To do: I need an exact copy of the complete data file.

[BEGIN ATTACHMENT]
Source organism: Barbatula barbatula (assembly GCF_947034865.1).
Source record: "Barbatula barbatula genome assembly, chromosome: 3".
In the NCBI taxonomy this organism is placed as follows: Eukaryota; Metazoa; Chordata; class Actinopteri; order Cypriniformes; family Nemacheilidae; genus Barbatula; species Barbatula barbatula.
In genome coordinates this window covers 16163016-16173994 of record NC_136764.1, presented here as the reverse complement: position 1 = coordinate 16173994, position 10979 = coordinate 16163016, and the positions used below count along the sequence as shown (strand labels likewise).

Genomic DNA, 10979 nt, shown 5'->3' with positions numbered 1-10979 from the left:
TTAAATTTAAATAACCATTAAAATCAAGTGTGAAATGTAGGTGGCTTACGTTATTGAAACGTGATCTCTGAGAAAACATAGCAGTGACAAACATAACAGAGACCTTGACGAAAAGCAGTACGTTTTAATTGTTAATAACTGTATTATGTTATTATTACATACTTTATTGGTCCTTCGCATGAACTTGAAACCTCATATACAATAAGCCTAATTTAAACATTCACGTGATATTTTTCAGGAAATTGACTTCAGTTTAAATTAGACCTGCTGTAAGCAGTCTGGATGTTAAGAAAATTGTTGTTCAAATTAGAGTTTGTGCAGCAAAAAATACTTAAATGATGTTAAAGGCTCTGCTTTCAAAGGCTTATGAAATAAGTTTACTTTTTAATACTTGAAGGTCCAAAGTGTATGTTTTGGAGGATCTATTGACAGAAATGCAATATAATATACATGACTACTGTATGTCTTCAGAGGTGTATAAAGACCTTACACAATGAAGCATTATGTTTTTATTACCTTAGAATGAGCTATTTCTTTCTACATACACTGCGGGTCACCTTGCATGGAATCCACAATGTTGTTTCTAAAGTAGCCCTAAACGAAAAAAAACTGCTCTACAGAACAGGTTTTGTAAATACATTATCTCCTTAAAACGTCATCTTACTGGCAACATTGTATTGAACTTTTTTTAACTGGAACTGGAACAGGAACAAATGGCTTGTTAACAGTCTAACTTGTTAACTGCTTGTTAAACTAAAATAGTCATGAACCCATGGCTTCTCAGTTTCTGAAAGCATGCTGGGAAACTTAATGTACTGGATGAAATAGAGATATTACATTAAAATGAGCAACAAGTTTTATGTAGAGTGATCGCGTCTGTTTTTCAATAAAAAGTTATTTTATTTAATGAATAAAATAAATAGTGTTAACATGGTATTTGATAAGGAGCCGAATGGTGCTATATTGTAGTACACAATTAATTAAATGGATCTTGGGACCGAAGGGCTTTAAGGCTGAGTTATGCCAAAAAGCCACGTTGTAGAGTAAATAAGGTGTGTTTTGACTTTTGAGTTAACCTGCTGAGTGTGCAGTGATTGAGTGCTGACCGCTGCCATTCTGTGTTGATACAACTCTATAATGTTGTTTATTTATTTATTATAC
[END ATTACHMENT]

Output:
Source organism: Barbatula barbatula (assembly GCF_947034865.1).
Source record: "Barbatula barbatula genome assembly, chromosome: 3".
In the NCBI taxonomy this organism is placed as follows: Eukaryota; Metazoa; Chordata; class Actinopteri; order Cypriniformes; family Nemacheilidae; genus Barbatula; species Barbatula barbatula.
In genome coordinates this window covers 16163016-16173994 of record NC_136764.1, presented here as the reverse complement: position 1 = coordinate 16173994, position 10979 = coordinate 16163016, and the positions used below count along the sequence as shown (strand labels likewise).

Genomic DNA, 10979 nt, shown 5'->3' with positions numbered 1-10979 from the left:
TTAAATTTAAATAACCATTAAAATCAAGTGTGAAATGTAGGTGGCTTACGTTATTGAAACGTGATCTCTGAGAAAACATAGCAGTGACAAACATAACAGAGACCTTGACGAAAAGCAGTACGTTTTAATTGTTAATAACTGTATTATGTTATTATTACATACTTTATTGGTCCTTCGCATGAACTTGAAACCTCATATACAATAAGCCTAATTTAAACATTCACGTGATATTTTTCAGGAAATTGACTTCAGTTTAAATTAGACCTGCTGTAAGCAGTCTGGATGTTAAGAAAATTGTTGTTCAAATTAGAGTTTGTGCAGCAAAAAATACTTAAATGATGTTAAAGGCTCTGCTTTCAAAGGCTTATGAAATAAGTTTACTTTTTAATACTTGAAGGTCCAAAGTGTATGTTTTGGAGGATCTATTGACAGAAATGCAATATAATATACATGACTACTGTATGTCTTCAGAGGTGTATAAAGACCTTACACAATGAAGCATTATGTTTTTATTACCTTAGAATGAGCTATTTCTTTCTACATACACTGCGGGTCACCTTGCATGGAATCCACAATGTTGTTTCTAAAGTAGCCCTAAACGAAAAAAAACTGCTCTACAGAACAGGTTTTGTAAATACATTATCTCCTTAAAACGTCATCTTACTGGCAACATTGTATTGAACTTTTTTTAACTGGAACTGGAACAGGAACAAATGGCTTGTTAACAGTCTAACTTGTTAACTGCTTGTTAAACTAAAATAGTCATGAACCCATGGCTTCTCAGTTTCTGAAAGCATGCTGGGAAACTTAATGTACTGGATGAAATAGAGATATTACATTAAAATGAGCAACAAGTTTTATGTAGAGTGATCGCGTCTGTTTTTCAATAAAAAGTTATTTTATTTAATGAATAAAATAAATAGTGTTAACATGGTATTTGATAAGGAGCCGAATGGTGCTATATTGTAGTACACAATTAATTAAATGGATCTTGGGACCGAAGGGCTTTAAGGCTGAGTTATGCCAAAAAGCCACGTTGTAGAGTAAATAAGGTGTGTTTTGACTTTTGAGTTAACCTGCTGAGTGTGCAGTGATTGAGTGCTGACCGCTGCCATTCTGTGTTGATACAACTCTATAATGTTGTTTATTTATTTATTATAC